The 2008 Law on Electronic Information and Transactions (ITE) extended libel and other restrictions to the internet and online media, criminalizing the distribution or accessibility of information or documents that are “contrary to the moral norms of Indonesia” or related to gambling, blackmail, or defamation. In July 2011, the Supreme Court found Prita Mulyasari guilty of defamation under the ITE law and imposed a six-month suspended jail sentence. She was prosecuted for complaining to friends via e-mail about a hospital where she had been a patient. In 2010 the Supreme Court had overturned a 2009 civil defamation ruling against her, and she had initially been acquitted in the parallel criminal case.
Indonesia officially recognizes Islam, Protestantism, Roman Catholicism, Hinduism, Buddhism, and Confucianism. Members of unrecognized religions have difficulty obtaining national identity cards. Atheism is not accepted, and the criminal code contains provisions against blasphemy, penalizing those who “distort” or “misrepresent” official faiths. The national government has often failed to respond to religious intolerance in recent years, and societal discrimination has increased. A 2006 joint ministerial decree requires religious groups seeking to build houses of worship to obtain the written approval of 60 immediate neighbors. In 2010 the Supreme Court overturned the 2006 revocation of a building permit for GKI Yasmin Church in West Java, but the local administration has continued to prevent the congregation from using the premises. In April 2011, a Buddhist statue in Sumatra was ordered taken down by the Religious Affairs Ministry after complaints from local residents.
Violence against Ahmadiyya, a heterodox Islamic sect with approximately 400,000 Indonesian followers, continued in 2011. In the February mob attack in Cikeusik, West Java, the brutal killing of three Ahmadis was captured on video. Soon afterward, 29 Ahmadis, allegedly under coercion, renounced their faith and converted to mainstream Islam. Allegations of a military role in forcing conversions surfaced in March. Ahmadiyya was banned in West Sumatra and Depok that month, in South Sulawesi in June, and in Bekasi in October. In a December report, the National Commission on Violence Against Women listed 26 regencies and municipalities that have passed bylaws restricting or banning Ahmadiyya. Discrimination and violence against the sect have increased since 2008, when the Religious Affairs Ministry recommended that it be banned nationwide, and the government, seeking a compromise, instead barred Ahmadis from proselytizing.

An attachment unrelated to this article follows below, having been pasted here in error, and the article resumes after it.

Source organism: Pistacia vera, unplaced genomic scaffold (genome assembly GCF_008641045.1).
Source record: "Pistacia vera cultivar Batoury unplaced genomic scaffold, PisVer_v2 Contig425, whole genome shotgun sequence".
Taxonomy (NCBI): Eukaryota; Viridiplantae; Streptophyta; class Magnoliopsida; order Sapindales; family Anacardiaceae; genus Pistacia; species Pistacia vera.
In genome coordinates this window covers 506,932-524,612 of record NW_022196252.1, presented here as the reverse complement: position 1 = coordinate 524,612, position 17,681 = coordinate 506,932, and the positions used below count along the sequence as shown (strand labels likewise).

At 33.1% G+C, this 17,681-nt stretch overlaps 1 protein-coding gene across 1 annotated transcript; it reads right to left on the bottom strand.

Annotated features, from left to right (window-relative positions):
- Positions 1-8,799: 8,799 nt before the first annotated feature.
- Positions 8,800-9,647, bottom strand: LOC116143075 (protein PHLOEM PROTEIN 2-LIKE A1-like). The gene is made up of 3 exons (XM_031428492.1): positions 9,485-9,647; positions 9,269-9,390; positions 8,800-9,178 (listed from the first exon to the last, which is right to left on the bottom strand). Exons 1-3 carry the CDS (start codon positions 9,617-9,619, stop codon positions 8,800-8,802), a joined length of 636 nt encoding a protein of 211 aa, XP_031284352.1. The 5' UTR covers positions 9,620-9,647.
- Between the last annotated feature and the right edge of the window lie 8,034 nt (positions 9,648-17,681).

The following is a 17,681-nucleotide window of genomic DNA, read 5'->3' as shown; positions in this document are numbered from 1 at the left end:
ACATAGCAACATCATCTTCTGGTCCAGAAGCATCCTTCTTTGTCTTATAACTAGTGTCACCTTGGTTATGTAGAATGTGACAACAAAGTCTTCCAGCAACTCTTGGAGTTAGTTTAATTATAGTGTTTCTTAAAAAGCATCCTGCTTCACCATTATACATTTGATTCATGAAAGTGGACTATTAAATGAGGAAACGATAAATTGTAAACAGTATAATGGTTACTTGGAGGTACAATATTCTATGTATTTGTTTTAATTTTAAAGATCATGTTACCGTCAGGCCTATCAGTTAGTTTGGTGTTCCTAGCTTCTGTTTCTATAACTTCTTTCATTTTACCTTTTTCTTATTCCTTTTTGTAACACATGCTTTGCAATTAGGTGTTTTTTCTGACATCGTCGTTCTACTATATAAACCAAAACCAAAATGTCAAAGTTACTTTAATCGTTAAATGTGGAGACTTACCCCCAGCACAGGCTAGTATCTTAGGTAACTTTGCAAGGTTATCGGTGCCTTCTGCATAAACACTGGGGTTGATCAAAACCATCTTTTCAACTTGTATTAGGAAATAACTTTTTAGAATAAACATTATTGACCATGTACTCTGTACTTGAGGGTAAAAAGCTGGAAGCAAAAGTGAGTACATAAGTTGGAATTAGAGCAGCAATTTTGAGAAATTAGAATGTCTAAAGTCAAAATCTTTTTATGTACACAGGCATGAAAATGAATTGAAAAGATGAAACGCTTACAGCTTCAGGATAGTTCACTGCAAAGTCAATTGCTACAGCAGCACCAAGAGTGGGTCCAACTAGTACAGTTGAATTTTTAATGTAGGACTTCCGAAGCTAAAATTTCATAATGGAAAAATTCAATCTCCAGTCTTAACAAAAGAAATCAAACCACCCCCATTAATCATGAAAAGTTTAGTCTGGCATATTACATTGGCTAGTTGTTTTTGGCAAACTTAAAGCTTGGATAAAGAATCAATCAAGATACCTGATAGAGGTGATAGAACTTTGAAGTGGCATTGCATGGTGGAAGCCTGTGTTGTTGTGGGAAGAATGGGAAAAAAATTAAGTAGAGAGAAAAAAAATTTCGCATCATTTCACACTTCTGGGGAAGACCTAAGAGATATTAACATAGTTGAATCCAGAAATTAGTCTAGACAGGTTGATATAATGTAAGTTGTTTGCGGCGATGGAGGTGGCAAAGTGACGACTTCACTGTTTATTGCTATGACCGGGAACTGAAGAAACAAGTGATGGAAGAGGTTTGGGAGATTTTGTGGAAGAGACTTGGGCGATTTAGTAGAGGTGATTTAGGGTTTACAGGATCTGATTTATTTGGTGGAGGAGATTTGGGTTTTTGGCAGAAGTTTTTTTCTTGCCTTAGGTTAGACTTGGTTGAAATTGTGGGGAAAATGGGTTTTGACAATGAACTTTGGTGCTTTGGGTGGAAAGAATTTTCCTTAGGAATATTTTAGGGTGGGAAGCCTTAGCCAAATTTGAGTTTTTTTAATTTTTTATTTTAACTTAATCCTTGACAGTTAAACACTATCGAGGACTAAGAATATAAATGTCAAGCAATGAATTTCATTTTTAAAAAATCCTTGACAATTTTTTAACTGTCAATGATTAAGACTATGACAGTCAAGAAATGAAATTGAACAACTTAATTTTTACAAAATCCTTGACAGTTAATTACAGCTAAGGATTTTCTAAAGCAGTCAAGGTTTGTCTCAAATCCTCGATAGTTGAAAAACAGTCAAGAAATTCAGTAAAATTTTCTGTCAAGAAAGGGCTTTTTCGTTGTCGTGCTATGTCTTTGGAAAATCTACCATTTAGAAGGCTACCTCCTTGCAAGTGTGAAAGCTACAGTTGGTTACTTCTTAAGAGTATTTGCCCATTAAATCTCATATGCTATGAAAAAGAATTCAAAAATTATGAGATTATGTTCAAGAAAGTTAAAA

In addition to the Christian-Muslim violence that erupted in Ambon in September, attacks against churches continued in 2011. In February, a mob burned two churches in Temanggung, Central Java, after defendant Antonius Richmond Bawengan was sentenced to the maximum of five years in prison for blasphemy against Islam. The rioters reportedly called for the death penalty. In June, Muslim cleric Syihabudin was sentenced to one year in jail for inciting the Temanggung mob. Also in February, Murhali Barda, the head of the FPI branch in Bekasi, West Java, was sentenced to less than six months in jail for “unpleasant conduct,” having incited a September 2010 attack that included the stabbing and beating of leaders of a Protestant church. Several other defendants received similar sentences for the attack.
Academic freedom in Indonesia is generally respected.
Freedom of assembly is usually upheld, and peaceful protests are commonplace in the capital. However, authorities have restricted the right to assembly in conflict areas. Flag-raising ceremonies and independence rallies in Papua are routinely disbanded—as was the case with the Papuan People’s Congress gathering in October 2011—and participants have been prosecuted.
Indonesia hosts a strong and active array of civil society organizations, though some human rights groups are subject to monitoring and interference by the government. Moreover, independence activists in Papua and the Maluku Islands, and labor and political activists in Java and Sulawesi, remain targets for human rights abuses. No high-level official has been convicted for any serious human rights violation since the fall of Suharto. Two Greenpeace activists were deported for visa violations in October 2011; the organization said it was under pressure after antagonizing business interests in the country with its efforts to halt deforestation.
Workers can join independent unions, bargain collectively, and with the exception of civil servants, stage strikes. The labor movement is generally fragmented, and government enforcement of minimum-wage and other labor standards is weak. However, relatively rigid labor laws include generous severance pay and strike provisions. Approximately 10 percent of workers in the formal economy—which accounts for one-sixth of the total economy—belong to unions. Domestic workers are currently excluded from labor law protections. In December, a three-month strike of approximately 8,000 workers ended at the Freeport Indonesia mine in Papua. The dispute, marred by at least nine deaths, was resolved with a pay increase.